Semi-detached houses, also known as duplexes, are usually built as mirror images of each other. But in recent years, the nature of these structures is changing as new owners look to update the homes to better suit modern lifestyles.
The semi-detached house that once stood on this site was demolished to make way for a new, contemporary home that is a complete contrast to what went before.
Architect Robin Tan of Wallflower Architecture + Design says the owners wanted to use all the available space and height to create a large family home with a roof terrace that would maximise a great view at the rear.
"The formal expression of the house is also a response to a strict interpretation of local regulations," Tan says. "These stipulate that this must be a two-storey house, but we were able to include an attic level, which essentially gave us three storeys. In keeping with requirements, the roof needed to wrap down part of this upper level, so it looks like a two-storey house from the street."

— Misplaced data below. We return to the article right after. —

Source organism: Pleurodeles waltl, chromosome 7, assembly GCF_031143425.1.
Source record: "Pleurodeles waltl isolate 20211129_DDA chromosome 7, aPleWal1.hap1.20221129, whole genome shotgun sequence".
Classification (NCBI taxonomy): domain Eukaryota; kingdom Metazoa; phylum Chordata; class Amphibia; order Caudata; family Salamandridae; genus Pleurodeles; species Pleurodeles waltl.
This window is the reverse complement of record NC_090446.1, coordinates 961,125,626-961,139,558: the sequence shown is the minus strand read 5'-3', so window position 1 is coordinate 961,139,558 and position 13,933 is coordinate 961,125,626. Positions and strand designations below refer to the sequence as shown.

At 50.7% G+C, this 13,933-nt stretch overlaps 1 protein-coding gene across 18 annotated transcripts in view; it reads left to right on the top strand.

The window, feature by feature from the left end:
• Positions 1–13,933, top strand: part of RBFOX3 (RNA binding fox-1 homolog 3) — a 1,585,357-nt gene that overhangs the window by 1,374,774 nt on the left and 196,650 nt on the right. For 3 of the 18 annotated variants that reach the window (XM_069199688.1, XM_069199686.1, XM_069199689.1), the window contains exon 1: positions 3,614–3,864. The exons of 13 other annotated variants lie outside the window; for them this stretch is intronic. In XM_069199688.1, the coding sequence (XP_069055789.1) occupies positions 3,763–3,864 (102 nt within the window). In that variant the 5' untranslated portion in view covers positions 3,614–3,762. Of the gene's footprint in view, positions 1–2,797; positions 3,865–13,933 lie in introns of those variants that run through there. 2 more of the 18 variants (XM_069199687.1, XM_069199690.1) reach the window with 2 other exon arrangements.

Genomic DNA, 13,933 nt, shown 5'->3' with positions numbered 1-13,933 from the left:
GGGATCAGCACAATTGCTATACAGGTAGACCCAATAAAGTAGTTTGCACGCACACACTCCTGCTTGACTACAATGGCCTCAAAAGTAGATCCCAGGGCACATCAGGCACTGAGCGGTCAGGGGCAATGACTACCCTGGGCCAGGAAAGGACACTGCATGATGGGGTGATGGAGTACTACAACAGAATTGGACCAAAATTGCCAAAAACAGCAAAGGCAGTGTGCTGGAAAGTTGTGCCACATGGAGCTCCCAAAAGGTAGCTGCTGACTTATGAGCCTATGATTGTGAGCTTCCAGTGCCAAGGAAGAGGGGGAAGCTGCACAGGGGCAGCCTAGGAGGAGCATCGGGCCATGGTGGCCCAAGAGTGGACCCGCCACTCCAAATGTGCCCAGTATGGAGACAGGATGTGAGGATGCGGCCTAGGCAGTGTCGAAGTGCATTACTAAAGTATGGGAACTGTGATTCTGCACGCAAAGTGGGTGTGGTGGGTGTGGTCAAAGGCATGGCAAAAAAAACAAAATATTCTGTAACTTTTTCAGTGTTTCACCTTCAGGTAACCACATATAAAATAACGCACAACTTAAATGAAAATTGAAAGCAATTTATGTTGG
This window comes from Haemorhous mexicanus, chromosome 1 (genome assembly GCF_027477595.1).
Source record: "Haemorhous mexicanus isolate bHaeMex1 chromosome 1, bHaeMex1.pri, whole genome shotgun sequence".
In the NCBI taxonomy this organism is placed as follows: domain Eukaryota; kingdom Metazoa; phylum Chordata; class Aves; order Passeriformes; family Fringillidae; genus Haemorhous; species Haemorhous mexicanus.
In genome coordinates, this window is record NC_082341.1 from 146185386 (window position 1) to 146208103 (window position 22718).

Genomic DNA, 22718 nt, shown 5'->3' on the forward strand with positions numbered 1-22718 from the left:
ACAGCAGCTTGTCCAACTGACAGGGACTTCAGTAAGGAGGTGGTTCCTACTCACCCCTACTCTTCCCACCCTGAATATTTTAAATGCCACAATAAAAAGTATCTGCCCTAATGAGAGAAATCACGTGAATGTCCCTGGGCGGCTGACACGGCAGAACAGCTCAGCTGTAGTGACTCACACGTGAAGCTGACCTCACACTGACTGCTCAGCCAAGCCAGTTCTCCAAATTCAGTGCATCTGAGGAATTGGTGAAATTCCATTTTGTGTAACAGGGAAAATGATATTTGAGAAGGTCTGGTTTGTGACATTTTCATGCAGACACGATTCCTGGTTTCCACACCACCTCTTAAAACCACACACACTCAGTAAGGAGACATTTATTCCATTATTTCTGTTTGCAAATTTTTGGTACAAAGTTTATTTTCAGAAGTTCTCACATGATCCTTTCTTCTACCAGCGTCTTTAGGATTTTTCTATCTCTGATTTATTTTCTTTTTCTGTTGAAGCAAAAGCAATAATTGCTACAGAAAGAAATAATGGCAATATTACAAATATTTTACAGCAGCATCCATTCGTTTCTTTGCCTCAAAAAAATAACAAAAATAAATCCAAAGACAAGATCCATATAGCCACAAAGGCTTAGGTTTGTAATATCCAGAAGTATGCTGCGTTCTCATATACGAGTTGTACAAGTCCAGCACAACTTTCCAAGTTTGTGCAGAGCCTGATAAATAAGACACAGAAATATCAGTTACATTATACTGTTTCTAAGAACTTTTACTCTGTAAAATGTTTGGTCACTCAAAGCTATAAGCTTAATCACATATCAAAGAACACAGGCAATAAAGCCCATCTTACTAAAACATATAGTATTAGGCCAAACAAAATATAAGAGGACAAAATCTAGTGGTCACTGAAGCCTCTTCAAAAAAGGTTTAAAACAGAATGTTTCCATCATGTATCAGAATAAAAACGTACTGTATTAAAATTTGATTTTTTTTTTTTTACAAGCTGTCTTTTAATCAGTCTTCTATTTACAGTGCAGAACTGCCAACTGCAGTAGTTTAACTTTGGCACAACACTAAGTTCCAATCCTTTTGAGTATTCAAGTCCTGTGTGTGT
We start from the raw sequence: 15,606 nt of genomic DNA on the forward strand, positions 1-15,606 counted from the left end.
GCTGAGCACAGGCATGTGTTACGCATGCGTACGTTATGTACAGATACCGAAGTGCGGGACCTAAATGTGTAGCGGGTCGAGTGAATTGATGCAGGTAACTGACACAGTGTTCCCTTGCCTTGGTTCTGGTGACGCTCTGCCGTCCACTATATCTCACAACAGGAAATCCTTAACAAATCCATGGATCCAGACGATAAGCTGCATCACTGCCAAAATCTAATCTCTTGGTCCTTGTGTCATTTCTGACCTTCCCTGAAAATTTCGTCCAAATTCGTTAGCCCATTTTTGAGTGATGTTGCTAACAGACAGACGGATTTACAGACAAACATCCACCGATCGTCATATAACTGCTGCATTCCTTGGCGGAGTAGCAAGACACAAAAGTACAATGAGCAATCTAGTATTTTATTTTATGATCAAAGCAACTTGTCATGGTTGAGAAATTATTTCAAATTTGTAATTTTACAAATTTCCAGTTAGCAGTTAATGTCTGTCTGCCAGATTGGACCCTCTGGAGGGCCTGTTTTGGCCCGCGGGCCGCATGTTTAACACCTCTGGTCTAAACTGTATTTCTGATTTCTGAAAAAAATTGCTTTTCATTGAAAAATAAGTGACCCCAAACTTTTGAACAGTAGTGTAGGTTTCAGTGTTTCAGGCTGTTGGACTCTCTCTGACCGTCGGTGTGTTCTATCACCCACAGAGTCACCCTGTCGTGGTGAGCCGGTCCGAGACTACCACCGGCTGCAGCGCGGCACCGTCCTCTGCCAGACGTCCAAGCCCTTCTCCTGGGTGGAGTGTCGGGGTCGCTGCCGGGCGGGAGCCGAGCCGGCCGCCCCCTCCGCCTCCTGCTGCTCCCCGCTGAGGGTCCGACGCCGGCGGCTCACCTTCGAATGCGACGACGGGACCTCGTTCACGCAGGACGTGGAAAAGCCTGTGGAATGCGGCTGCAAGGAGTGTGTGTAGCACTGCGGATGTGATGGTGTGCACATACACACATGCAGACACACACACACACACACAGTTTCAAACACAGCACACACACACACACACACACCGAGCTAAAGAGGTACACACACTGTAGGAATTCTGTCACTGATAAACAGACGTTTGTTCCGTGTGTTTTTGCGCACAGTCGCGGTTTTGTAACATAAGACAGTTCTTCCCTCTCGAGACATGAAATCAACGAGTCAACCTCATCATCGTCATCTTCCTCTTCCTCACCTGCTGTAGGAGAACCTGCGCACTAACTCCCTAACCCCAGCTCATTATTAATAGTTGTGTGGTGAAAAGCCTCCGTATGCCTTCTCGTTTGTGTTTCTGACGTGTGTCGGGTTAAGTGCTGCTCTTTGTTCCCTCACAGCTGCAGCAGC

The architect says the house couples two distinct forms a tall, narrow block the width of a single room, which houses the master bedroom, study and attic living space, and a wider block at the rear that accommodates children's bedrooms. But the composition was also determined by the choice of materials and the way these are used.
"Because this is a tropical climate, the house has a multilayered facade of sliding glass doors and windows, and a veil of operable vertical timber louvres punctuated by clear glass bay windows," says Tan. "There are also horizontal aluminium sunscreens and vertical blinds. The louvres and blinds enable the owners to control the sunlight and breezes coming into the house, and also the view."